When Ocean throws plastic back at you, make turtles

Earning great admiration from tourists, Delhi-based visual artist Manveer Singh has installed a giant plastic Olive Ridley sea turtle artwork of size about 15 feet at Puri beach to evoke a sense of responsibility towards the environment we breath in.

More and more waste plastic is ending up in our ocean with every passing day which endangers the life of aquatic life to a threatening scale for marine animals to mistake them for food. As per MacArthur’s report, there will be 850-950 million tonnes of ocean plastic by 2050, versus total fish stocks of 812-899 million tonnes.

Also famous by the name ‘Plasticwalla’, Manveer is the winner of the “METIS Initiative on Plastics and Indo-Pacific Ocean 2021”, a collaboration between Utsha Foundation and AFD and is making this artwork as a part of this initiative. He was the only artist whose project “From Plastic to Art” was selected out of 26 applicants from all across India for aforementioned initiative.

He chose Olive Ridley because Puri beach in Odisha is one of the favourable places for mass nesting though all species on this planet are affected by plastic, including Olive Ridley. They often eat plastic after mistaking it for Jellyfish so only a few of these turtles survive despite Mass nesting being really huge.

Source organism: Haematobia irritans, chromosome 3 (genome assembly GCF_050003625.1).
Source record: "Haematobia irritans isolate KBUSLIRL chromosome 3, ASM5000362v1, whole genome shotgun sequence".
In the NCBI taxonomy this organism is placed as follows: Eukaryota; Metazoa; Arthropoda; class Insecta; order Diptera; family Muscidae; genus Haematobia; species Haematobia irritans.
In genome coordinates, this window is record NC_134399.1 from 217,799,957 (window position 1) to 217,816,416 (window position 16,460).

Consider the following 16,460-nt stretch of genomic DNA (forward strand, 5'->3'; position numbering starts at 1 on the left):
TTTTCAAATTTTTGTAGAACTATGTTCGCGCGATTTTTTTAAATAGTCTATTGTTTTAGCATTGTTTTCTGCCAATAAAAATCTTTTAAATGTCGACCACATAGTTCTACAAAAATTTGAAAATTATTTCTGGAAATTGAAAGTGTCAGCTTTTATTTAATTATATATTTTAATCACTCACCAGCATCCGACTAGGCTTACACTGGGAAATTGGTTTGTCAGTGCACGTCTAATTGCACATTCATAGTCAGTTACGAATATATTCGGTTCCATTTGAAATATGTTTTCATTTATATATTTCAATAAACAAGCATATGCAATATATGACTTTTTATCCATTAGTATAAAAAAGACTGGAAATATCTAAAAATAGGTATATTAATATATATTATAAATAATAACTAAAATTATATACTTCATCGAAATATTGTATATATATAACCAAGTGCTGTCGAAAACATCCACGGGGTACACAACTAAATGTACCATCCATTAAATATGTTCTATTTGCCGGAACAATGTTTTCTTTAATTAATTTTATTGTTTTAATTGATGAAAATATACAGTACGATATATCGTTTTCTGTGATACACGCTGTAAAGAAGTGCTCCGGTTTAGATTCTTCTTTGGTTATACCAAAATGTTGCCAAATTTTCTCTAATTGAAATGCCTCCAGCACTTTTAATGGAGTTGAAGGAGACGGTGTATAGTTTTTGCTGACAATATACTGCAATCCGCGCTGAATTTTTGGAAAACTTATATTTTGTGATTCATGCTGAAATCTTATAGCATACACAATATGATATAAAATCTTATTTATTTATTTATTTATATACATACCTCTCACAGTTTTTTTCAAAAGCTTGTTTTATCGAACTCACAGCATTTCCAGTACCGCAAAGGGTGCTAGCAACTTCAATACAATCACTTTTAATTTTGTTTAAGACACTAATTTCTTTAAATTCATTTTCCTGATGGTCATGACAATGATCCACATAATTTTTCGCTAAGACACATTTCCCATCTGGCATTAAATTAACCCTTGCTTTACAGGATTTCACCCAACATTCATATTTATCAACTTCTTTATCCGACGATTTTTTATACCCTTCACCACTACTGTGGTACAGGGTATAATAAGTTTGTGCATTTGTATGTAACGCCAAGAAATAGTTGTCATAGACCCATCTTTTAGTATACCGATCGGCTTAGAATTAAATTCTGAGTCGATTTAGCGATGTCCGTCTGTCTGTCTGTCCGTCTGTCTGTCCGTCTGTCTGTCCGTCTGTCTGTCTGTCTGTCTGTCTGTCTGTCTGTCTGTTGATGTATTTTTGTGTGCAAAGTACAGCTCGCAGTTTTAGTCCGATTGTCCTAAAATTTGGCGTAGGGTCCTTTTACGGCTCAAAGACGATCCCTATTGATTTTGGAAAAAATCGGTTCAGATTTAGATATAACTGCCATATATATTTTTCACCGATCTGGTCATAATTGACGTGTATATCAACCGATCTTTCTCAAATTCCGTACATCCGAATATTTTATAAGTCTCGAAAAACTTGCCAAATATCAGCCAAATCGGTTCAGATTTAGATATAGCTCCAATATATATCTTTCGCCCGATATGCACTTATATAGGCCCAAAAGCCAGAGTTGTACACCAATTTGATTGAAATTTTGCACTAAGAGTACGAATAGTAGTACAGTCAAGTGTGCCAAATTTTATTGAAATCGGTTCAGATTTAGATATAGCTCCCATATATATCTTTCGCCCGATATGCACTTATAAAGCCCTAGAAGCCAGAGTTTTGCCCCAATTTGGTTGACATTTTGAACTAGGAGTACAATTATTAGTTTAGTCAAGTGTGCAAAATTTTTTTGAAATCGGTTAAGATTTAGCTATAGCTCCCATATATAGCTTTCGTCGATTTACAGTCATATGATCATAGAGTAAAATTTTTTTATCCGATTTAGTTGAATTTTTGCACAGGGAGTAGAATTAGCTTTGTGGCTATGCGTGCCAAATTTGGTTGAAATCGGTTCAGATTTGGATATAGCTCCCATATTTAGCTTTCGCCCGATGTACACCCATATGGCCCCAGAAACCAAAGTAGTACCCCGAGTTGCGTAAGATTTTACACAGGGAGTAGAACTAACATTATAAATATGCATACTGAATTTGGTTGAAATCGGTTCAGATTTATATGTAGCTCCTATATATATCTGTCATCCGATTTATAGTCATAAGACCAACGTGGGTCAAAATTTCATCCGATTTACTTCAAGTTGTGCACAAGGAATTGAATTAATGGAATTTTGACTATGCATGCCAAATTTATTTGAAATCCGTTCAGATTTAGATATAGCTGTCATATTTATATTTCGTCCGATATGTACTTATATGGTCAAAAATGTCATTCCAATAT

He used everyday-use plastic to create 250 turtles and then clubbed them to make 15 feet large artwork. Manveer has so far helped in upcycling/reusing more than 350 kg of plastics in India. He has used techniques of weaving colored plastics to create beautiful objects of different shapes and sizes to create art objects.

Interacting with the public to spread awareness on plastic pollution has influenced many local residents towards their role in making the environment a better place, besides he has also conducted workshops in various schools and colleges across the city.

Concepts like this certainly resonate with kids and adults alike to make these stunning animals¬†transpire the message is so strong, that there is plastic pollution at a scale we can’t even fancy in our most wretched dream.

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